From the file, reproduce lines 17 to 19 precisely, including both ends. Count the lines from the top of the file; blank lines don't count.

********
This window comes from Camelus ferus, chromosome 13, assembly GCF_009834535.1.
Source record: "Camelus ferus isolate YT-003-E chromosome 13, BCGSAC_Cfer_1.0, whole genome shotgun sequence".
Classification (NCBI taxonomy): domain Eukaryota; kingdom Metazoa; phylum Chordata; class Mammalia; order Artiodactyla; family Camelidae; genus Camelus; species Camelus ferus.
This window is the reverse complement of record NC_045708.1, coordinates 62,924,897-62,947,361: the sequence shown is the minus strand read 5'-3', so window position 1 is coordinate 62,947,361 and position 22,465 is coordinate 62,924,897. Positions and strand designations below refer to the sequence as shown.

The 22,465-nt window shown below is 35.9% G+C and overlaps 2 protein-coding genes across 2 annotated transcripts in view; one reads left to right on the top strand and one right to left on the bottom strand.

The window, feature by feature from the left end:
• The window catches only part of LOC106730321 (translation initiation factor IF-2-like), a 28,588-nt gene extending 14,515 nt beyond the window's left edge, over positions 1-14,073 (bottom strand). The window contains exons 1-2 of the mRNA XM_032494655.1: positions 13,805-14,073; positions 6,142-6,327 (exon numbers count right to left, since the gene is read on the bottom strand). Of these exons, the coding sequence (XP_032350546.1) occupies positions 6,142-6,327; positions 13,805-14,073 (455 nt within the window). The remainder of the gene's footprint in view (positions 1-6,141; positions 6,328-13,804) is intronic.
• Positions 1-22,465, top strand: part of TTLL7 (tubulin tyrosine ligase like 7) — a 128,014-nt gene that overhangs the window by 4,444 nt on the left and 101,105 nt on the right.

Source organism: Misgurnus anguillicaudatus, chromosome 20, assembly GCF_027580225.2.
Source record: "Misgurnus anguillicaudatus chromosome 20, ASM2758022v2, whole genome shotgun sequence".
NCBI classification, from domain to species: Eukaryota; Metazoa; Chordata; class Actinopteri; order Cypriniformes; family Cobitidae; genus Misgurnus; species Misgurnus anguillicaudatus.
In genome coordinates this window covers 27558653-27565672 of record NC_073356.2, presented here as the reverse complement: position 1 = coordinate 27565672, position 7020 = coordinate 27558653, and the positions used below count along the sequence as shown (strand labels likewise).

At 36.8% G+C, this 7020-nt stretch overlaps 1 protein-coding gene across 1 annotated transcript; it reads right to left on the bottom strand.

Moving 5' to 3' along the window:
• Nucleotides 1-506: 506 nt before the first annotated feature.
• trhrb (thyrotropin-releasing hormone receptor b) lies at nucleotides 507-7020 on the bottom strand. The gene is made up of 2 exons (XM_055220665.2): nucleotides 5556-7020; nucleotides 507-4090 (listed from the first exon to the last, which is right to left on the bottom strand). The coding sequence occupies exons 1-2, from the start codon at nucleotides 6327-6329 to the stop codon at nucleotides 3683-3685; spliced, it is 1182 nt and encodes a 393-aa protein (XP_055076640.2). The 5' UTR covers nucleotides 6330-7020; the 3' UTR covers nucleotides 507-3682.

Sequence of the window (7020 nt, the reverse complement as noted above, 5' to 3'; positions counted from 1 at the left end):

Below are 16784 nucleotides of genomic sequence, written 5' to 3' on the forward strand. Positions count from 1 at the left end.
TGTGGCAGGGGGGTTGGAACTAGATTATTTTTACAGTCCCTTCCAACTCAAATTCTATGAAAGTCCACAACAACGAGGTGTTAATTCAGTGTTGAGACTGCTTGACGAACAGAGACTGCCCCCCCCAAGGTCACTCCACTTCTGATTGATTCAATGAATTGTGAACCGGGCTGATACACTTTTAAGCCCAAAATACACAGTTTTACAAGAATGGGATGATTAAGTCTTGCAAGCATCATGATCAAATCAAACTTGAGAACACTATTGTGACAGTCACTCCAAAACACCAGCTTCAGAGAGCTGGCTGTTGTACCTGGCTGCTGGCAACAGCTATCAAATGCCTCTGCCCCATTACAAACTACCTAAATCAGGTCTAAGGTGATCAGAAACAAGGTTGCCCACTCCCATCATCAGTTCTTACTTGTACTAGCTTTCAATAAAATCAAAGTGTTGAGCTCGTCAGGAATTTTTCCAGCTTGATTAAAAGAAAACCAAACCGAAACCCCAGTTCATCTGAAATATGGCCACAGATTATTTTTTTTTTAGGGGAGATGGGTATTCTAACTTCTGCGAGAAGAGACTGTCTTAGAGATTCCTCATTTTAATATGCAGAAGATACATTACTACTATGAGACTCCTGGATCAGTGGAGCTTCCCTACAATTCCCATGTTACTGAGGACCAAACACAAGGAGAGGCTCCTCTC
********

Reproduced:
Sequence of the window (7020 nt, the reverse complement as noted above, 5' to 3'; positions counted from 1 at the left end):

Below are 16784 nucleotides of genomic sequence, written 5' to 3' on the forward strand. Positions count from 1 at the left end.
TGTGGCAGGGGGGTTGGAACTAGATTATTTTTACAGTCCCTTCCAACTCAAATTCTATGAAAGTCCACAACAACGAGGTGTTAATTCAGTGTTGAGACTGCTTGACGAACAGAGACTGCCCCCCCCAAGGTCACTCCACTTCTGATTGATTCAATGAATTGTGAACCGGGCTGATACACTTTTAAGCCCAAAATACACAGTTTTACAAGAATGGGATGATTAAGTCTTGCAAGCATCATGATCAAATCAAACTTGAGAACACTATTGTGACAGTCACTCCAAAACACCAGCTTCAGAGAGCTGGCTGTTGTACCTGGCTGCTGGCAACAGCTATCAAATGCCTCTGCCCCATTACAAACTACCTAAATCAGGTCTAAGGTGATCAGAAACAAGGTTGCCCACTCCCATCATCAGTTCTTACTTGTACTAGCTTTCAATAAAATCAAAGTGTTGAGCTCGTCAGGAATTTTTCCAGCTTGATTAAAAGAAAACCAAACCGAAACCCCAGTTCATCTGAAATATGGCCACAGATTATTTTTTTTTTAGGGGAGATGGGTATTCTAACTTCTGCGAGAAGAGACTGTCTTAGAGATTCCTCATTTTAATATGCAGAAGATACATTACTACTATGAGACTCCTGGATCAGTGGAGCTTCCCTACAATTCCCATGTTACTGAGGACCAAACACAAGGAGAGGCTCCTCTC